Sounds easy, right? Not so fast. Although they likely look at similar data in making their decision, each CRA has its own proprietary process for how it analyzes a company. Each CRA also has its own scoring model. If you want, you can read more about each company’s scoring model (A.M. Best, Fitch Group, Moody’s and Standard & Poor’s). Below is a table of each CRA’s scoring model. As you can see, they are all similar, but not identical.

The same rating from different CRAs may mean something very different. For example, an IFS Rating of “B+” from A.M. Best is the 6th highest out of 13 possible ratings. Pretty middle-of-the-pack. But a “B+” from Fitch is the 14th highest out of 19. Relatively speaking, that is much lower down the ranking scale. 

When comparing the IFS Ratings of different companies, you should make sure that you are comparing apples-to-apples. In other words, make sure you are comparing the IFS Rating from the same CRA.

Where can you find IFS Ratings?

Now that I knew what an IFS Rating is, it was time to compare some insurance companies. I limited my research to the top 20 annuity issuers in the US, since these are the most likely companies for you to choose from, but you should be able to do this for any insurance company you are considering. Together, these 20 insurance companies are responsible for about $176 billion in annuity sales, which is 75% of all annuity sales in the country!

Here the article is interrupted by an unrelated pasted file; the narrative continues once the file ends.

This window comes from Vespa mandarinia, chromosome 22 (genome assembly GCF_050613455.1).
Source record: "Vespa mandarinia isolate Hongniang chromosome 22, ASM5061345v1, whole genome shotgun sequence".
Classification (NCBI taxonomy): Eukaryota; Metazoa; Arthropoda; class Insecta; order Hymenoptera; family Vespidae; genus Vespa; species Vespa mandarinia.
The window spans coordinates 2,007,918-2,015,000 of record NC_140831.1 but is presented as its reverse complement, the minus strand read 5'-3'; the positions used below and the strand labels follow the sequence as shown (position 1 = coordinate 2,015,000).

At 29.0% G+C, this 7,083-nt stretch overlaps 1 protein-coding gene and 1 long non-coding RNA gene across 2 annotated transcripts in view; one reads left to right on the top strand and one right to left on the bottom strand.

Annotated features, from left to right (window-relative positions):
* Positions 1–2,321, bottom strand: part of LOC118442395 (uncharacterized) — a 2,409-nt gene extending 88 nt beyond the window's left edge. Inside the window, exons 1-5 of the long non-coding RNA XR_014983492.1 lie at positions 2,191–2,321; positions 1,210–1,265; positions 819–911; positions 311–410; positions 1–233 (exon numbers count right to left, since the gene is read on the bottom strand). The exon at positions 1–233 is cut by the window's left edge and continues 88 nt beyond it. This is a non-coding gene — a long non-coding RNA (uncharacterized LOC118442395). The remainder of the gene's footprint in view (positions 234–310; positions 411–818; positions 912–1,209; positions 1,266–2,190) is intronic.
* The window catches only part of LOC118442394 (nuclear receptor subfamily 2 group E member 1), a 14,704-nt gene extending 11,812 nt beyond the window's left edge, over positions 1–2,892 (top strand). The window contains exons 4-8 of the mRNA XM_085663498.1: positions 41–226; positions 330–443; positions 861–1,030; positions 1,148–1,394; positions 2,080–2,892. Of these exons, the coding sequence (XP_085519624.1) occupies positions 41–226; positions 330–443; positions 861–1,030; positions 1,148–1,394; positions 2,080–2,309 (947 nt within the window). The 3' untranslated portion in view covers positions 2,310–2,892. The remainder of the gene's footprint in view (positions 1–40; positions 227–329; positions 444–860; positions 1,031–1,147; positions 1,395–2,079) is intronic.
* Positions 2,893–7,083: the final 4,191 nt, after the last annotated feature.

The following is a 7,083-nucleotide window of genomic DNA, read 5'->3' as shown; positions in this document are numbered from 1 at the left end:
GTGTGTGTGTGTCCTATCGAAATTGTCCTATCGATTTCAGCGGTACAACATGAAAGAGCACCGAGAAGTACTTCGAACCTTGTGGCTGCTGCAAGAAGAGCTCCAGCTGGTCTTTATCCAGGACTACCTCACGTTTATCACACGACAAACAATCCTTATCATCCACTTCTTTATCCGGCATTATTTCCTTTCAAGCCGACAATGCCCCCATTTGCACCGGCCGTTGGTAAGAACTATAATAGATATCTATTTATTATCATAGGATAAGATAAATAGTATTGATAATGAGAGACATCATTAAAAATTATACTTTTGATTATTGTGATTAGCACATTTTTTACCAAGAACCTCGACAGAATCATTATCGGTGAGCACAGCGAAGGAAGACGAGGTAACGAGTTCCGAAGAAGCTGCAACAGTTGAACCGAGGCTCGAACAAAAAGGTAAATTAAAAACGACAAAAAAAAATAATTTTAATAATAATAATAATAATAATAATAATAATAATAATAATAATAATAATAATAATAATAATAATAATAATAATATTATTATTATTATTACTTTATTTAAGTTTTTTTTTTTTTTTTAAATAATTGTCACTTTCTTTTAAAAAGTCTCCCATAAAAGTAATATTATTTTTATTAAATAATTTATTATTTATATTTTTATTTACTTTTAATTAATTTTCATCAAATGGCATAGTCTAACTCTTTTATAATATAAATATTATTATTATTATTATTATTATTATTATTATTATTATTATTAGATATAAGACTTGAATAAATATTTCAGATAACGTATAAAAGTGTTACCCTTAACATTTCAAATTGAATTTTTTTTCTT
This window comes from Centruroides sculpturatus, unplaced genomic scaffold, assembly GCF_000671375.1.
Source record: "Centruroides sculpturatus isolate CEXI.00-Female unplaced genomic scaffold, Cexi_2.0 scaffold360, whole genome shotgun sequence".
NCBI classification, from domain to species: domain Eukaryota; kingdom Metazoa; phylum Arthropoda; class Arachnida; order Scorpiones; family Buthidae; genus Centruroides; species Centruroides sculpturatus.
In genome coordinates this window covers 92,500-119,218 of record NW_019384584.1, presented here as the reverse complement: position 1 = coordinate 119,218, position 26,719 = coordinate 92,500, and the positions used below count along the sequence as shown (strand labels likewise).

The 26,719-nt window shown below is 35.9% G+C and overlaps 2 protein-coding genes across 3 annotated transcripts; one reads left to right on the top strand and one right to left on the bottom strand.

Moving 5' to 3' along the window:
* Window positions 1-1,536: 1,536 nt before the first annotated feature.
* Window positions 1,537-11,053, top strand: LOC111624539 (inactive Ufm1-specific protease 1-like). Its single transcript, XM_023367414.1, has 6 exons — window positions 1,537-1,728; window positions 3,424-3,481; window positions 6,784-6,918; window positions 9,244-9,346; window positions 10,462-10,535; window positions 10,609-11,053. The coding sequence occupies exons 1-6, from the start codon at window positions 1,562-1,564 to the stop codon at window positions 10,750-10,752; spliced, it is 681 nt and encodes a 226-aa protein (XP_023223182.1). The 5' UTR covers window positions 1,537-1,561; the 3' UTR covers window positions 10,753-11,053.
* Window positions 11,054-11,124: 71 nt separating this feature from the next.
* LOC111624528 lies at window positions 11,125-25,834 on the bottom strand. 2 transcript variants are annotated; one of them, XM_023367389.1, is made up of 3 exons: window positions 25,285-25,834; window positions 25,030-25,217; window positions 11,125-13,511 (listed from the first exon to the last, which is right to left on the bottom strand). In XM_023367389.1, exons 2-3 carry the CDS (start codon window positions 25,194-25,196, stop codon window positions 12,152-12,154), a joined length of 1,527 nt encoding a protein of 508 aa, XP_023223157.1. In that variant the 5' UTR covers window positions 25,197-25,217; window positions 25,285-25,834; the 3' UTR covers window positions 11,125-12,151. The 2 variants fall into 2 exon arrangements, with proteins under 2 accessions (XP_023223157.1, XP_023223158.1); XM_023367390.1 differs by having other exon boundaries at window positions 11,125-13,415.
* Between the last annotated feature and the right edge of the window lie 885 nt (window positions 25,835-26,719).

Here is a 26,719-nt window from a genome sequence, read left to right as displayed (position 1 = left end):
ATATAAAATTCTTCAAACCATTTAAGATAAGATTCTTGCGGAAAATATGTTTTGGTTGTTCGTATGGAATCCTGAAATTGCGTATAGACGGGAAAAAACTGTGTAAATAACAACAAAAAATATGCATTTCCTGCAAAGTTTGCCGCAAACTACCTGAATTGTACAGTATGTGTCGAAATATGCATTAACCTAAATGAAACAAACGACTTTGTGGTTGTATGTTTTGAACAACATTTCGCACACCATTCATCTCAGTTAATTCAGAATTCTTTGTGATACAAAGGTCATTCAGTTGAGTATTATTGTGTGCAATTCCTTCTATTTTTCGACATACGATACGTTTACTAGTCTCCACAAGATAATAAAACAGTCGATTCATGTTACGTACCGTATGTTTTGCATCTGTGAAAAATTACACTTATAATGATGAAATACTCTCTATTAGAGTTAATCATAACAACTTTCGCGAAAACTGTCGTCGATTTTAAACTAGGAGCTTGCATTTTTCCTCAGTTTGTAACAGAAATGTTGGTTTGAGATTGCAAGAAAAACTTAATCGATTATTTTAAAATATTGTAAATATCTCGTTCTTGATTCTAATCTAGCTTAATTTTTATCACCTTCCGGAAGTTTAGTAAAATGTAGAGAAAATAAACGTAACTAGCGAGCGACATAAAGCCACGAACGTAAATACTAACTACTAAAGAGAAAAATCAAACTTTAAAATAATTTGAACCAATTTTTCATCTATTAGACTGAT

Luckily, every single one of the top 20 insurance companies make their IFS Rating publicly available, since they know consumers use it when shopping around. To make things easy, below are links directly to each company’s specific website page that lists their IFS Ratings.

  1. AIG
  2. Jackson
  3. New York Life
  4. Lincoln
  5. Allianz
  6. AXA
  7. TIAA
  8. Nationwide
  9. Pacific Life
  10. Prudential
  11. Global Atlantic
  12. Athene
  13. Mass Mutual
  14. Great American
  15. Brighthouse
  16. RiverSource
  17. American Equity
  18. Principal
  19. Symetra
  20. Transamerica

Below is a table of the top 20 companies in order of annuity sales volume (largest at the top, and getting smaller as you work your way down). Next to each company are the IFS ratings listed on their website. Note, that not every insurance company displays the IFS rating from all 4 CRAs. If a company did not display a rating from one of the CRAs, that cell is blacked out.